Oh…. and to further complicate matters, it’s the dreaded “Time of the Blood Moon”. Huh? Say what!? Yep… this would be our film’s lil’ addition to the werewolf legend. Seems once every 13 years a blood red full moon occurs and it’s only during this time that the curse of the werewolf may be transmitted through the creature’s bite. Sound stupid, silly, and contrived? OK…. ignore that….. let’s just roll with it.
One nifty wolf attack sequence later as the party starts to wind down and Valerie and her friend Roxanne (played by Shauna Kain) get cornered by the monster. It looks bad for a moment…. until the wolf starts to talk to Valerie…. in her mind… (Telepathic werewolves, who’d have thunk it…) telling her that if she will agree to go away with the wolf all the terror will end, otherwise the wolf will keep coming till all the villagers are dead. Hmmmm? Talking to werewolves in your head? Sounds like Witchcraft to me…. Unfortunately it also sounds like Witchcraft to poor frightened Roxanne, who needs to shift suspicion away from her retarded brother. Worse…. it sounds pretty suspicious to just about everybody else too. Darn….
Here our movie shifts into that familiar notion of setting once trusted friends, neighbors, and even family and lovers against each other as paranoia and distrust start to tear the community apart. Who’s the killer werewolf? Obviously the “witch” must know…. Throw the juvenile lover’s triangle on top of it all and even Valerie starts freaking out and losing trust in just about everybody around her. Meanwhile… Father Solomon could care less. He’s got a much more “no-nonsense kill-them-all-and-let-God-figure-it-out” approach to werewolf hunting. If the Wolf wants Valerie so badly… why then she’s the perfect “bait” for him to lure it into a trap.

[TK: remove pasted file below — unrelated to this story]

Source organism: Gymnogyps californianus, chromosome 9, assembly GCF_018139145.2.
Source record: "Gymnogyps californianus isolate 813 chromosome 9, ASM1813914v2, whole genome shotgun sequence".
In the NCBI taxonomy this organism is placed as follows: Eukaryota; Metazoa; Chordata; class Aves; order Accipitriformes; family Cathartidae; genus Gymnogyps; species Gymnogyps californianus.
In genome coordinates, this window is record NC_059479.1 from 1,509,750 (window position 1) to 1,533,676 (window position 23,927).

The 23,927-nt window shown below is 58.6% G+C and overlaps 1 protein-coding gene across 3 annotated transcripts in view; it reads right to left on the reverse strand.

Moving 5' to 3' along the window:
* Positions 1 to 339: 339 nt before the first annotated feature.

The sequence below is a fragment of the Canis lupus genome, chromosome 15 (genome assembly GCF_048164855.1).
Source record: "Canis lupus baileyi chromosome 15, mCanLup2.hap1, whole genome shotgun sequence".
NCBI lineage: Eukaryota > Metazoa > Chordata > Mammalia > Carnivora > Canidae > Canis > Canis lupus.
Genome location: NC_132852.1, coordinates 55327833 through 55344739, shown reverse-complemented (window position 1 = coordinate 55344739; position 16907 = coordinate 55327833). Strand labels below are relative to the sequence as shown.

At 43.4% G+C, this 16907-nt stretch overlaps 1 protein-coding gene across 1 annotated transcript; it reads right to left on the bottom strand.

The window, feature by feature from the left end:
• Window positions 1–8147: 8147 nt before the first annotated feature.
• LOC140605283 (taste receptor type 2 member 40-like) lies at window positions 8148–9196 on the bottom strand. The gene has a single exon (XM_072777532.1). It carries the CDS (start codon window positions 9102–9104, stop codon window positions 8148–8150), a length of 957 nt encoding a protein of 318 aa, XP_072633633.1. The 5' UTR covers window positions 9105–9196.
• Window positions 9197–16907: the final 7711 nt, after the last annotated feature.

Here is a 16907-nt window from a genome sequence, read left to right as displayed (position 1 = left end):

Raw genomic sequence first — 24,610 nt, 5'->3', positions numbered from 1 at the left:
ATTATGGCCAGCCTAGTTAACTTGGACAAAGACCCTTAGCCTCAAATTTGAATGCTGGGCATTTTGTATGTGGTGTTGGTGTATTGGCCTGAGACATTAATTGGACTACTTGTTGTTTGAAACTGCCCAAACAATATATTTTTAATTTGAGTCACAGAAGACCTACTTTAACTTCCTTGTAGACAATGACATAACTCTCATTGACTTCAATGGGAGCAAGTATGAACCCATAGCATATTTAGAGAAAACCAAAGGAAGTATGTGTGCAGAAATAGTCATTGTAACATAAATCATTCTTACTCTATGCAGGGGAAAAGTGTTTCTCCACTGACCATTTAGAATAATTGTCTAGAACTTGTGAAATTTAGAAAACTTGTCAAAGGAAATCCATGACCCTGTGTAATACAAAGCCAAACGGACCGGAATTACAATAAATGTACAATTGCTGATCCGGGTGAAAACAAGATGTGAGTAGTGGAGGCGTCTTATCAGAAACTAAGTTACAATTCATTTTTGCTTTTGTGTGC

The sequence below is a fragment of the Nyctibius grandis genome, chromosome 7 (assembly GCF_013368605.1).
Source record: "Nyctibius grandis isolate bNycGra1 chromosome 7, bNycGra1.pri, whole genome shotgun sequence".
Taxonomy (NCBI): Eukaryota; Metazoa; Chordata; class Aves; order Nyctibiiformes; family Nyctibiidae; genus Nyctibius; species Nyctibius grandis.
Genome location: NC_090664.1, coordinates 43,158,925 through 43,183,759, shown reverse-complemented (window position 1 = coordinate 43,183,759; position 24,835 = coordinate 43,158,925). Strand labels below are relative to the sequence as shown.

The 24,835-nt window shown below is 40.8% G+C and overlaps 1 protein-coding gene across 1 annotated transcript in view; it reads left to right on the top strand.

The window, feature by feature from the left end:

Here we get the usual banding together of Valerie’s two brooding hunky suitors, determined to save her at all costs… even if one of them might just turn out be our monster. But then everybody might just fit that bill. It seems her Mother Suzette (played by Virginia Madsen) has her own secrets… having had an affair with Henry’s dad resulting in older sister Lucie years and years ago. (Hmmmmm? Maybe that’s why the two girls never looked anything alike…. I can’t believe nobody else in the village ever noticed that). There’s always Granny (played by Julie Christie)…. living out in the woods…. all alone… knowing far too much about herbal medicine and perhaps other things as well. And then there’s Valerie herself… and the nagging question of why she alone possesses the eerie power to understand the beast at all. This paranoia… and the “witch hunt” mentality behind it, is perhaps the best element of an otherwise predictable story…. a shame they don’t really spend much time exploring it.